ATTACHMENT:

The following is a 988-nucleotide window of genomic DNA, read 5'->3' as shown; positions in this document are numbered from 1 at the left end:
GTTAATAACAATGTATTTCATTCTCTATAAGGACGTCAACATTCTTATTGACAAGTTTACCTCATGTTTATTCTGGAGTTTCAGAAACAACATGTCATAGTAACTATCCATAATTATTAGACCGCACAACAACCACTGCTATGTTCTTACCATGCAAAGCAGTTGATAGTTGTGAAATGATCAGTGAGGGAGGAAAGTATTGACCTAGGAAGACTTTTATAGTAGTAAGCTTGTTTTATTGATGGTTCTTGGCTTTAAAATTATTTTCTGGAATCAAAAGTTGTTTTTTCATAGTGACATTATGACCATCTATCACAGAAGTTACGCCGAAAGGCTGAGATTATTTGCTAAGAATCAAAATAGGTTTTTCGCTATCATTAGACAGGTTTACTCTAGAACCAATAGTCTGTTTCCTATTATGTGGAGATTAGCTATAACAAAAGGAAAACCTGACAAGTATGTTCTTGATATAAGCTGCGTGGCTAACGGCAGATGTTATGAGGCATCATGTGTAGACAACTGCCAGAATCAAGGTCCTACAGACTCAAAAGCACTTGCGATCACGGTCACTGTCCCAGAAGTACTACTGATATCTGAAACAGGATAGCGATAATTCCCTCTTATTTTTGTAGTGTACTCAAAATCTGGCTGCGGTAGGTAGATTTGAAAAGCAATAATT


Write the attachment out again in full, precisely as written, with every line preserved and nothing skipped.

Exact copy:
The following is a 988-nucleotide window of genomic DNA, read 5'->3' as shown; positions in this document are numbered from 1 at the left end:
GTTAATAACAATGTATTTCATTCTCTATAAGGACGTCAACATTCTTATTGACAAGTTTACCTCATGTTTATTCTGGAGTTTCAGAAACAACATGTCATAGTAACTATCCATAATTATTAGACCGCACAACAACCACTGCTATGTTCTTACCATGCAAAGCAGTTGATAGTTGTGAAATGATCAGTGAGGGAGGAAAGTATTGACCTAGGAAGACTTTTATAGTAGTAAGCTTGTTTTATTGATGGTTCTTGGCTTTAAAATTATTTTCTGGAATCAAAAGTTGTTTTTTCATAGTGACATTATGACCATCTATCACAGAAGTTACGCCGAAAGGCTGAGATTATTTGCTAAGAATCAAAATAGGTTTTTCGCTATCATTAGACAGGTTTACTCTAGAACCAATAGTCTGTTTCCTATTATGTGGAGATTAGCTATAACAAAAGGAAAACCTGACAAGTATGTTCTTGATATAAGCTGCGTGGCTAACGGCAGATGTTATGAGGCATCATGTGTAGACAACTGCCAGAATCAAGGTCCTACAGACTCAAAAGCACTTGCGATCACGGTCACTGTCCCAGAAGTACTACTGATATCTGAAACAGGATAGCGATAATTCCCTCTTATTTTTGTAGTGTACTCAAAATCTGGCTGCGGTAGGTAGATTTGAAAAGCAATAATT